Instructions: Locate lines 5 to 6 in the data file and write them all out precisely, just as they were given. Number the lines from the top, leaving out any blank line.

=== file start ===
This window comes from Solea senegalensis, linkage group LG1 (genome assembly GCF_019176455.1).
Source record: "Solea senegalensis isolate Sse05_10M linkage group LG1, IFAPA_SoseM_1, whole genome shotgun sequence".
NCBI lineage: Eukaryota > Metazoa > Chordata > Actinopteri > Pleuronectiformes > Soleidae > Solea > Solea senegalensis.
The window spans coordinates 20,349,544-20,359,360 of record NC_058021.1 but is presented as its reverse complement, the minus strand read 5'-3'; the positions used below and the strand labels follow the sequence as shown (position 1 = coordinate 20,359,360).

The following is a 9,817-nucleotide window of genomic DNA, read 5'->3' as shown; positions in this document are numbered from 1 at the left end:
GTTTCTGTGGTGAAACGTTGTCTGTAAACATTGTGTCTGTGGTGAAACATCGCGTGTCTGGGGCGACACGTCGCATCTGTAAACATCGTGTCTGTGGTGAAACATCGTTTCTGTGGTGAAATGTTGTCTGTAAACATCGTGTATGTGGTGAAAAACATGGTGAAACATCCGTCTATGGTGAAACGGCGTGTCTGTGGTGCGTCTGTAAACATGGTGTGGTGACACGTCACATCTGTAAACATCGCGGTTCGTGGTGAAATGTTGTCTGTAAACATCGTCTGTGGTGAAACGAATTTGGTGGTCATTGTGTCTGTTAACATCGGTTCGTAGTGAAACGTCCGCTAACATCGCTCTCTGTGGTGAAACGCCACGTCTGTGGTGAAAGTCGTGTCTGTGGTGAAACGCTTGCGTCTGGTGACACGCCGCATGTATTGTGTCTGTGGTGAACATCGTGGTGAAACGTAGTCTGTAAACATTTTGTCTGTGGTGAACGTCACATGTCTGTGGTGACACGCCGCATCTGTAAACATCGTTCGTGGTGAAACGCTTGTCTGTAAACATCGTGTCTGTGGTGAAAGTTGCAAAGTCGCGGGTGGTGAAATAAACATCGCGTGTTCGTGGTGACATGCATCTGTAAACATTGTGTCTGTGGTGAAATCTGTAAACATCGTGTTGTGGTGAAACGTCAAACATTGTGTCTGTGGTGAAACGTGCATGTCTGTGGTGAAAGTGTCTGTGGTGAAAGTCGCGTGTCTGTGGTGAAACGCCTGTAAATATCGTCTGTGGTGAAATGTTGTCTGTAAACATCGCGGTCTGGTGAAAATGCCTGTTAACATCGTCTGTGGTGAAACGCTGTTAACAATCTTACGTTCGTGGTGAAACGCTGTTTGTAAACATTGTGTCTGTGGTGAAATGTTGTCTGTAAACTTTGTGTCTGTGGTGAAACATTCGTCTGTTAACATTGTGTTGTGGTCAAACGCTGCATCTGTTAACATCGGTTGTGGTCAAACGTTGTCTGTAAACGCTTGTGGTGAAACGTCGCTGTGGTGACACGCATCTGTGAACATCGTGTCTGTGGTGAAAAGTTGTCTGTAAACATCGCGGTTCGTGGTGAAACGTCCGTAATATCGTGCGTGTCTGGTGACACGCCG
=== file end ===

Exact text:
The following is a 9,817-nucleotide window of genomic DNA, read 5'->3' as shown; positions in this document are numbered from 1 at the left end:
GTTTCTGTGGTGAAACGTTGTCTGTAAACATTGTGTCTGTGGTGAAACATCGCGTGTCTGGGGCGACACGTCGCATCTGTAAACATCGTGTCTGTGGTGAAACATCGTTTCTGTGGTGAAATGTTGTCTGTAAACATCGTGTATGTGGTGAAAAACATGGTGAAACATCCGTCTATGGTGAAACGGCGTGTCTGTGGTGCGTCTGTAAACATGGTGTGGTGACACGTCACATCTGTAAACATCGCGGTTCGTGGTGAAATGTTGTCTGTAAACATCGTCTGTGGTGAAACGAATTTGGTGGTCATTGTGTCTGTTAACATCGGTTCGTAGTGAAACGTCCGCTAACATCGCTCTCTGTGGTGAAACGCCACGTCTGTGGTGAAAGTCGTGTCTGTGGTGAAACGCTTGCGTCTGGTGACACGCCGCATGTATTGTGTCTGTGGTGAACATCGTGGTGAAACGTAGTCTGTAAACATTTTGTCTGTGGTGAACGTCACATGTCTGTGGTGACACGCCGCATCTGTAAACATCGTTCGTGGTGAAACGCTTGTCTGTAAACATCGTGTCTGTGGTGAAAGTTGCAAAGTCGCGGGTGGTGAAATAAACATCGCGTGTTCGTGGTGACATGCATCTGTAAACATTGTGTCTGTGGTGAAATCTGTAAACATCGTGTTGTGGTGAAACGTCAAACATTGTGTCTGTGGTGAAACGTGCATGTCTGTGGTGAAAGTGTCTGTGGTGAAAGTCGCGTGTCTGTGGTGAAACGCCTGTAAATATCGTCTGTGGTGAAATGTTGTCTGTAAACATCGCGGTCTGGTGAAAATGCCTGTTAACATCGTCTGTGGTGAAACGCTGTTAACAATCTTACGTTCGTGGTGAAACGCTGTTTGTAAACATTGTGTCTGTGGTGAAATGTTGTCTGTAAACTTTGTGTCTGTGGTGAAACATTCGTCTGTTAACATTGTGTTGTGGTCAAACGCTGCATCTGTTAACATCGGTTGTGGTCAAACGTTGTCTGTAAACGCTTGTGGTGAAACGTCGCTGTGGTGACACGCATCTGTGAACATCGTGTCTGTGGTGAAAAGTTGTCTGTAAACATCGCGGTTCGTGGTGAAACGTCCGTAATATCGTGCGTGTCTGGTGACACGCCG